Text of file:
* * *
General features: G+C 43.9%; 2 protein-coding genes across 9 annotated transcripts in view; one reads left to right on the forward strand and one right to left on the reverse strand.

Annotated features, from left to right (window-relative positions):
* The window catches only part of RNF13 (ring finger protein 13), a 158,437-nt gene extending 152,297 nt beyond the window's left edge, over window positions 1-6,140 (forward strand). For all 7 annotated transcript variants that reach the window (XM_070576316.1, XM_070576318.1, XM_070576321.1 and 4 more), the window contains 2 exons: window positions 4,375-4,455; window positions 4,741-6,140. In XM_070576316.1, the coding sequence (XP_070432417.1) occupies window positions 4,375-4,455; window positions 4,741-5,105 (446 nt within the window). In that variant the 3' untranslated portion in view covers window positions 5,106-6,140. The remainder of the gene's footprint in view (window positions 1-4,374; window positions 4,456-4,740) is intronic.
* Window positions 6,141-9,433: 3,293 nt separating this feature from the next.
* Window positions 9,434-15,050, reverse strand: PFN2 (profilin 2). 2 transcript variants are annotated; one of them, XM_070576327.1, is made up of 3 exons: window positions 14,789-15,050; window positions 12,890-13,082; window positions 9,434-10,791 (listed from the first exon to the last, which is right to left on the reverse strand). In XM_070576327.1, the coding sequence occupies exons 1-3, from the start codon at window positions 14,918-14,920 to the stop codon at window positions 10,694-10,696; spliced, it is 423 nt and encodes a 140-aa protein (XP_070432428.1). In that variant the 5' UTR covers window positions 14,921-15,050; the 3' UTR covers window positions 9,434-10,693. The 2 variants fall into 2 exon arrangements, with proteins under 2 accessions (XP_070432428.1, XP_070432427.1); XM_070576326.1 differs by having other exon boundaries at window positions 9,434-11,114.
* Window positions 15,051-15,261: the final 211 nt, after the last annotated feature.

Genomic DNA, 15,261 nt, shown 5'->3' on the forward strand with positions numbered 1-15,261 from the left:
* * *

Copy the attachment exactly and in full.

General features: G+C 43.9%; 2 protein-coding genes across 9 annotated transcripts in view; one reads left to right on the forward strand and one right to left on the reverse strand.

Annotated features, from left to right (window-relative positions):
* The window catches only part of RNF13 (ring finger protein 13), a 158,437-nt gene extending 152,297 nt beyond the window's left edge, over window positions 1-6,140 (forward strand). For all 7 annotated transcript variants that reach the window (XM_070576316.1, XM_070576318.1, XM_070576321.1 and 4 more), the window contains 2 exons: window positions 4,375-4,455; window positions 4,741-6,140. In XM_070576316.1, the coding sequence (XP_070432417.1) occupies window positions 4,375-4,455; window positions 4,741-5,105 (446 nt within the window). In that variant the 3' untranslated portion in view covers window positions 5,106-6,140. The remainder of the gene's footprint in view (window positions 1-4,374; window positions 4,456-4,740) is intronic.
* Window positions 6,141-9,433: 3,293 nt separating this feature from the next.
* Window positions 9,434-15,050, reverse strand: PFN2 (profilin 2). 2 transcript variants are annotated; one of them, XM_070576327.1, is made up of 3 exons: window positions 14,789-15,050; window positions 12,890-13,082; window positions 9,434-10,791 (listed from the first exon to the last, which is right to left on the reverse strand). In XM_070576327.1, the coding sequence occupies exons 1-3, from the start codon at window positions 14,918-14,920 to the stop codon at window positions 10,694-10,696; spliced, it is 423 nt and encodes a 140-aa protein (XP_070432428.1). In that variant the 5' UTR covers window positions 14,921-15,050; the 3' UTR covers window positions 9,434-10,693. The 2 variants fall into 2 exon arrangements, with proteins under 2 accessions (XP_070432428.1, XP_070432427.1); XM_070576326.1 differs by having other exon boundaries at window positions 9,434-11,114.
* Window positions 15,051-15,261: the final 211 nt, after the last annotated feature.

Genomic DNA, 15,261 nt, shown 5'->3' on the forward strand with positions numbered 1-15,261 from the left: